Exoplanet twice the size of Earth recently discovered


A team of international researchers, made up of scientists from Canada, the United States and Germany, reported that based on data collected by the NASA Kepler Space Telescope, they have discovered an exoplanet with twice the size of Earth.

This exoplanet that is located about 145 light years from Earth, in the Virgo constellation, and being named Wolf 503b.

The study was led by Merrin Peterson, a young PhD student at the Institute for Research on Exoplanetas (iREx) of the University of Montreal.

“Over the past decade, most of the planets found by NASA’s Kepler telescope are smaller than Neptune, but larger than Earth. However, recent studies of the distribution of planets within the range of 1 to 4 terrestrial radius have revealed a significant drop in the population between 1.5 and 2 terrestrial radius, which is known as the Fulton gap. The origin of this division is not well understood,” explained Peterson.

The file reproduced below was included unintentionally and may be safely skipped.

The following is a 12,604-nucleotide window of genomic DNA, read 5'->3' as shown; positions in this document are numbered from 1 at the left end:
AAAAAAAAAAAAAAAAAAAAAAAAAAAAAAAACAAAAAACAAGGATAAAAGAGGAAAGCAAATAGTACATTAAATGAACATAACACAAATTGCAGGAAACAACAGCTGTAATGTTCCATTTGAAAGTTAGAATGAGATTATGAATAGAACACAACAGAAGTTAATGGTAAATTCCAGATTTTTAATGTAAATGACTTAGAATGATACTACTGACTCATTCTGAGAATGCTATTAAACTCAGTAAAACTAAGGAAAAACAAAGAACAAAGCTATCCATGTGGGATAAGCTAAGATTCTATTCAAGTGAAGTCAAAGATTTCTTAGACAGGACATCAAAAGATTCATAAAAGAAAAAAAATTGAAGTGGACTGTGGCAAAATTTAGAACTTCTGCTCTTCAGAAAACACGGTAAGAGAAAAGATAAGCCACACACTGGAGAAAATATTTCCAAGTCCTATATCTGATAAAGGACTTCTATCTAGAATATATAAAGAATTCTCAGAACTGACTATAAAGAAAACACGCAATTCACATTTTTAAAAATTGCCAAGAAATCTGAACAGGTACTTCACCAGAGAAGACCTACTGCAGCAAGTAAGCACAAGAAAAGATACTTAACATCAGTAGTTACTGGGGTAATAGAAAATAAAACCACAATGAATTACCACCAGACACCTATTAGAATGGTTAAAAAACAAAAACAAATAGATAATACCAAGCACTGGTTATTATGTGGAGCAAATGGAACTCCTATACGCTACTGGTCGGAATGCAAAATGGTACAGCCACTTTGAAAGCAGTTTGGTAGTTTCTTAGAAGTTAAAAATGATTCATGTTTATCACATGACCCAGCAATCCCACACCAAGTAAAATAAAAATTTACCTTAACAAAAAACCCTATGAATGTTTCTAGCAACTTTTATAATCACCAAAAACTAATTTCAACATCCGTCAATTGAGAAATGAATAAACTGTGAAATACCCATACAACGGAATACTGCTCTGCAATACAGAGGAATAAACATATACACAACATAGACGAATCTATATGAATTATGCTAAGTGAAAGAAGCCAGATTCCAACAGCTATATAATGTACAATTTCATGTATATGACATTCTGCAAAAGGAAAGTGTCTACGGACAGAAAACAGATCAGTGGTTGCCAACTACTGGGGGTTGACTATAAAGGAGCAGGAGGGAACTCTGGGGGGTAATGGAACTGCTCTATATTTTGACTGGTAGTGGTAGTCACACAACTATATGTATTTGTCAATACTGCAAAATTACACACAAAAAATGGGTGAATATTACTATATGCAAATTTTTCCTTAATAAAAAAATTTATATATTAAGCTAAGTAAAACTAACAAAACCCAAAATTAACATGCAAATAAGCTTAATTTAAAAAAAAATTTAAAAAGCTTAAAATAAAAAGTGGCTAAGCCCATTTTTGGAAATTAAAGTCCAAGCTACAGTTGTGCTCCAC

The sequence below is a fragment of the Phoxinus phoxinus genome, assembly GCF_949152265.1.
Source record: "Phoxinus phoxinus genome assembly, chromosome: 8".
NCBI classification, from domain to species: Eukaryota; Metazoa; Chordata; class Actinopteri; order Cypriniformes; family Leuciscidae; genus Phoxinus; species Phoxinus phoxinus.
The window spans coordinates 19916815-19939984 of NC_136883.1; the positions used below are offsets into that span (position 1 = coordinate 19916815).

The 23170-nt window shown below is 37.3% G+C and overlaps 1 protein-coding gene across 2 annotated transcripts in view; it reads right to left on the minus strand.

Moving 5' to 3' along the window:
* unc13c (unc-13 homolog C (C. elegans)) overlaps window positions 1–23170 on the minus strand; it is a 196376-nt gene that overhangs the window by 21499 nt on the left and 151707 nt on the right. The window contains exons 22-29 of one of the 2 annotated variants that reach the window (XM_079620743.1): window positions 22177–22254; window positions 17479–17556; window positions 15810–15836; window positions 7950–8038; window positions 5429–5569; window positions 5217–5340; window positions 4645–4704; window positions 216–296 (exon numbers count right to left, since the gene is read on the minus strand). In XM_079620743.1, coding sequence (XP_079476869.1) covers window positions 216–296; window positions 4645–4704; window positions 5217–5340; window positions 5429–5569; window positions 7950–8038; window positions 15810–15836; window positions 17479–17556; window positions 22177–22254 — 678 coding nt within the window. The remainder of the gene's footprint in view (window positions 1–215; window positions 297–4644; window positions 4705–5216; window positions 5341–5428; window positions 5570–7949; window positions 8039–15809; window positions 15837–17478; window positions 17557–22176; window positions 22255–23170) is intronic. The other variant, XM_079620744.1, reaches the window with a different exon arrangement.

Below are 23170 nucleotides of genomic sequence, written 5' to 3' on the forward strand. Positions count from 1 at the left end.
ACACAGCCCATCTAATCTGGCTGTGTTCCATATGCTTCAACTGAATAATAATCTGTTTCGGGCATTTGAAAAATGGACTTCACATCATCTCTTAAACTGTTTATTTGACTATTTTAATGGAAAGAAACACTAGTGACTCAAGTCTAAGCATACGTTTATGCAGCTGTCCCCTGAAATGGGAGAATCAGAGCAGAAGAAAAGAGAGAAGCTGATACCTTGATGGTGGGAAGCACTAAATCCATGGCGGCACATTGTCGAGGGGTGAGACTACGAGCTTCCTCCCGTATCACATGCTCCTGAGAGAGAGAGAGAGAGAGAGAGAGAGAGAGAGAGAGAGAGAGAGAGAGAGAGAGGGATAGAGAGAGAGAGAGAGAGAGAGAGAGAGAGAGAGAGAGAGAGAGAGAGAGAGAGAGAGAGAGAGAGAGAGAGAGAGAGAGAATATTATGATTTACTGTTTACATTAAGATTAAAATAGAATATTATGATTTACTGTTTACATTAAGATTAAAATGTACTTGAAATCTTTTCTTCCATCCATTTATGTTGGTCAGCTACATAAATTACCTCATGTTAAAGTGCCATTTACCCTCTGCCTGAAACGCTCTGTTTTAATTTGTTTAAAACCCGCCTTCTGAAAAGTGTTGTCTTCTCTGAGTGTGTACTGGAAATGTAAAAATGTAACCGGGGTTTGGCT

The specialists assure that studying the nature of Wolf 503b will give them a better panorama to understand the structures of the planets with that radius and distance with their host star, as well as an overview of exoplanet biodiversity present in our galaxy.

Having measured the radius of this exoplanet and the distribution rate of occurrence, Wolf 503b offers a decisive opportunity to better understand the origin of the Fulton gap.

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Shakes Gilles

Editor of The Talking Democrat. He enjoys bike riding, kayaking and playing soccer. On a slow weekend, you'll find him with a book by the lake.